The first two stints of the race were run with almost everyone on intermediates. Although it was just a steady drizzle as the race started, the track was wet enough from a previous downpour that it was worth a gamble on full wets for Haas. Kevin Magnussen rose as high as fourth in the early stages – “It was great. It was as if I was driving a Red Bull,” – before the wets overheated and his cameo was over. George Russell had set pole for Mercedes as the car seemed to be responding well to its new front wing. He led the early stages of the race too, with Verstappen in his wheel tracks. The Red Bull had matched Russell’s pole to the thousandth but the Mercedes driver had set the time first and was now looking quite comfortable holding off the world champion.

Lando Norris’s Austrian Grand Prix 2024

Lando Norris’s solid series of results halted in the Austrian Grand Prix

Norris in third was running a different sort of race in his McLaren, reminiscent of that of Imola, with a set-up and tyre-pressure choice to come into their own in the late part of the stints. After 10 laps he was 9sec adrift of Russell. Within a further nine laps he had picked off both Verstappen and Russell on consecutive laps! Not only that, but he proceeded to pull out 8sec on them in the next four laps. It was a spectacular performance and underlined the McLarens’ claim to being the fastest race day car, coming after the similar stellar pace in the races of Miami and Imola.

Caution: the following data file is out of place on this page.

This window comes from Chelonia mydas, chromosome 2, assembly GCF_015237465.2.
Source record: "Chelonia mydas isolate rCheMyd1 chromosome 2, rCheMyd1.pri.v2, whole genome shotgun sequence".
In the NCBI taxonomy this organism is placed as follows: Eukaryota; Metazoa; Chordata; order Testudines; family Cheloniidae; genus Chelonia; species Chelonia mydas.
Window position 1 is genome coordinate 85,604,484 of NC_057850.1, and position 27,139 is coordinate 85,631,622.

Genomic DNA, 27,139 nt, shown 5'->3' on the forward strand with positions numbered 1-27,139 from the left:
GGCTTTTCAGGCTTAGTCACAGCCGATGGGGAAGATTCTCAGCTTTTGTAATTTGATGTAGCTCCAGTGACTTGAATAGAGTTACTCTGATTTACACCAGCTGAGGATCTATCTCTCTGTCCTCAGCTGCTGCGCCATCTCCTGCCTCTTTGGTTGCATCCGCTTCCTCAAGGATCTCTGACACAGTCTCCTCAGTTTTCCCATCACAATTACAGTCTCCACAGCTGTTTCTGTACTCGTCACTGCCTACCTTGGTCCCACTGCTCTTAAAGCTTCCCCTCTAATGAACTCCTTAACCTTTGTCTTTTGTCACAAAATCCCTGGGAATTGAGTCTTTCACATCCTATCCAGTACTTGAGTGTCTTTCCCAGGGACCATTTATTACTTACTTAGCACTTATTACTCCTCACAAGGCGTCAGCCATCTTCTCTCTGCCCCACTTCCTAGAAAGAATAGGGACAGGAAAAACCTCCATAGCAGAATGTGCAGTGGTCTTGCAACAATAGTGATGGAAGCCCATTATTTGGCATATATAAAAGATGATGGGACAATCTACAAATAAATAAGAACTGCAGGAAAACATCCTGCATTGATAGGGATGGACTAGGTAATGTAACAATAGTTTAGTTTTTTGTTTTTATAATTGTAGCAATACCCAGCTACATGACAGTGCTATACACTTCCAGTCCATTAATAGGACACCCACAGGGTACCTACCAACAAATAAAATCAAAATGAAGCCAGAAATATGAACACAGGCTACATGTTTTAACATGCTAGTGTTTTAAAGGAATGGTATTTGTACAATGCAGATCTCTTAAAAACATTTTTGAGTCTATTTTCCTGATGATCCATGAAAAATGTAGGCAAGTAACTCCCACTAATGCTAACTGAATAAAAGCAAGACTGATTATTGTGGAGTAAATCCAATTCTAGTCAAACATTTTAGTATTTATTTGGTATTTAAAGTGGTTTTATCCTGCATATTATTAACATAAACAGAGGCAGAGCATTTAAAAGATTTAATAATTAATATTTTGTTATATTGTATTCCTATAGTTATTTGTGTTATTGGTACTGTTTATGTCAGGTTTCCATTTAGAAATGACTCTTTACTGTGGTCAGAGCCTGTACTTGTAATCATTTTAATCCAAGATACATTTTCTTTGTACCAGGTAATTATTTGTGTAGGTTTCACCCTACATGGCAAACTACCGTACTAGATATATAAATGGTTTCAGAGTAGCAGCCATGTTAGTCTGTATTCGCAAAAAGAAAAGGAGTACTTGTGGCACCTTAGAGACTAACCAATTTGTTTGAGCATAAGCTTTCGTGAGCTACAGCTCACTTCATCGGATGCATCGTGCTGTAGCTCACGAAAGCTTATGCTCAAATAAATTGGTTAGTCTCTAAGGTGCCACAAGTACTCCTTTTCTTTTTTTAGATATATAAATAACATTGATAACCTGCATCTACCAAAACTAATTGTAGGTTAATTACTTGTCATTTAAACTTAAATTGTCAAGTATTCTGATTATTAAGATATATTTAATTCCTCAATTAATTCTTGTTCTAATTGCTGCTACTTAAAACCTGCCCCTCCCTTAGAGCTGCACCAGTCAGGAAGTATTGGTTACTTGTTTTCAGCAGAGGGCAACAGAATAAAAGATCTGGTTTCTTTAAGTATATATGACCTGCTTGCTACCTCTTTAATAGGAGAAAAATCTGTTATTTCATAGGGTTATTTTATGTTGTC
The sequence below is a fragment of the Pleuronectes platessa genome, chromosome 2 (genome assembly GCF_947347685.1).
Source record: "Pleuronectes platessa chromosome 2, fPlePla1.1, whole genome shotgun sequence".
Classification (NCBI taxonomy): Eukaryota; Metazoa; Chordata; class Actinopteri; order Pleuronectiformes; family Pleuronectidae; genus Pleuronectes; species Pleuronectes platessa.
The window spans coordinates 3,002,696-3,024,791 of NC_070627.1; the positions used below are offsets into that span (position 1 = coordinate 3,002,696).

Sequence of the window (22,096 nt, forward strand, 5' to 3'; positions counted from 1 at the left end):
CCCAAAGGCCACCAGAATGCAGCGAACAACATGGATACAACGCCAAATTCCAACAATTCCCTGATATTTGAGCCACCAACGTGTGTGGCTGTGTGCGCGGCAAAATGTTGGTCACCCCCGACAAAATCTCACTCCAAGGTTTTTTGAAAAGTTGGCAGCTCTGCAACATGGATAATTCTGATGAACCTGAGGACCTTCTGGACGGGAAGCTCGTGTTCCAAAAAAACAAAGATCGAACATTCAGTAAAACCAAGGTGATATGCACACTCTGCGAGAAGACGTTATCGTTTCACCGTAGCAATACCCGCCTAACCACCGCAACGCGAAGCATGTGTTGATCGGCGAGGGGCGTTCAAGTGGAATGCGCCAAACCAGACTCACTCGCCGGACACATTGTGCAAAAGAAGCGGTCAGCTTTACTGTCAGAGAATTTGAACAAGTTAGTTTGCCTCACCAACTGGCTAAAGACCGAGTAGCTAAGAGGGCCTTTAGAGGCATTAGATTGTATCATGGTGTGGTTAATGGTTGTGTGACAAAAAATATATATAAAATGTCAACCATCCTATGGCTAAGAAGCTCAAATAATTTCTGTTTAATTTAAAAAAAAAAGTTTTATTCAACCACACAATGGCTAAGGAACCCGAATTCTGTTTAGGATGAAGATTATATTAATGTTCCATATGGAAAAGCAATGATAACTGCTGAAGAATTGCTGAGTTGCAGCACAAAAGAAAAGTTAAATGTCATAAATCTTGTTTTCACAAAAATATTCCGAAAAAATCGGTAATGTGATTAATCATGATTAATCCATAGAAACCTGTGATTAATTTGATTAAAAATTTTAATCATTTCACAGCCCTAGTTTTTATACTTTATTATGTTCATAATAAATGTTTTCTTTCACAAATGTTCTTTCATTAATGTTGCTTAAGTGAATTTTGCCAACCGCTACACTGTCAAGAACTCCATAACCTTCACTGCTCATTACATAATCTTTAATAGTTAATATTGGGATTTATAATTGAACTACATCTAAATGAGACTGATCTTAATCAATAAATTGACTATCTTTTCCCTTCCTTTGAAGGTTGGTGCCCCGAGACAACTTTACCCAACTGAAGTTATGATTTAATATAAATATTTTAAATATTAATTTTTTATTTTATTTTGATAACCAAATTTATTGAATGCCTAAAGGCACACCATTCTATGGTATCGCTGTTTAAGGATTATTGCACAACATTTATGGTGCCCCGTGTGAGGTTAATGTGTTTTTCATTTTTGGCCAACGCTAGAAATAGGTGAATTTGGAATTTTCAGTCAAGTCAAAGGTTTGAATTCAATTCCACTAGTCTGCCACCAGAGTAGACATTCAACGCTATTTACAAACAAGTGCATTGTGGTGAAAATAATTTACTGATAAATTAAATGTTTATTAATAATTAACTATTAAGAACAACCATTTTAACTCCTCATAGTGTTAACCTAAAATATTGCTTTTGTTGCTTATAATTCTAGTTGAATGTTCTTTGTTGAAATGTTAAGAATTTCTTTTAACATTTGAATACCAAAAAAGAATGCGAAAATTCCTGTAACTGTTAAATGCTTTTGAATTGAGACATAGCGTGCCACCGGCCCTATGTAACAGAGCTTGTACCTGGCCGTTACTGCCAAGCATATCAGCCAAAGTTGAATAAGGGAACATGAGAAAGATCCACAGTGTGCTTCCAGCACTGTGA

But it all began to go wrong for Norris as Logan Sargeant lost control of his Williams on the tricky surface at Turn 4. Race control was waiting to see if he could get restarted and it was only as it became apparent that he could not that the race came under a safety car. This was just as Norris was approaching the pit entry in the lead of the race. Had he pitted at that point, he’d likely have won. Instead, he continued as everyone behind him pitted for fresh intermediates. As the safety car then picked Norris up as the race leader, he was delayed in getting back to the pits and exited back in third, with Verstappen now leading from Russell. The Red Bull had passed the Mercedes when Russell had tried to resist Norris’s overtake a few laps earlier, only to be forced to take to the final chicane run-off, allowing Verstappen to zap him. Russell would never get that position back.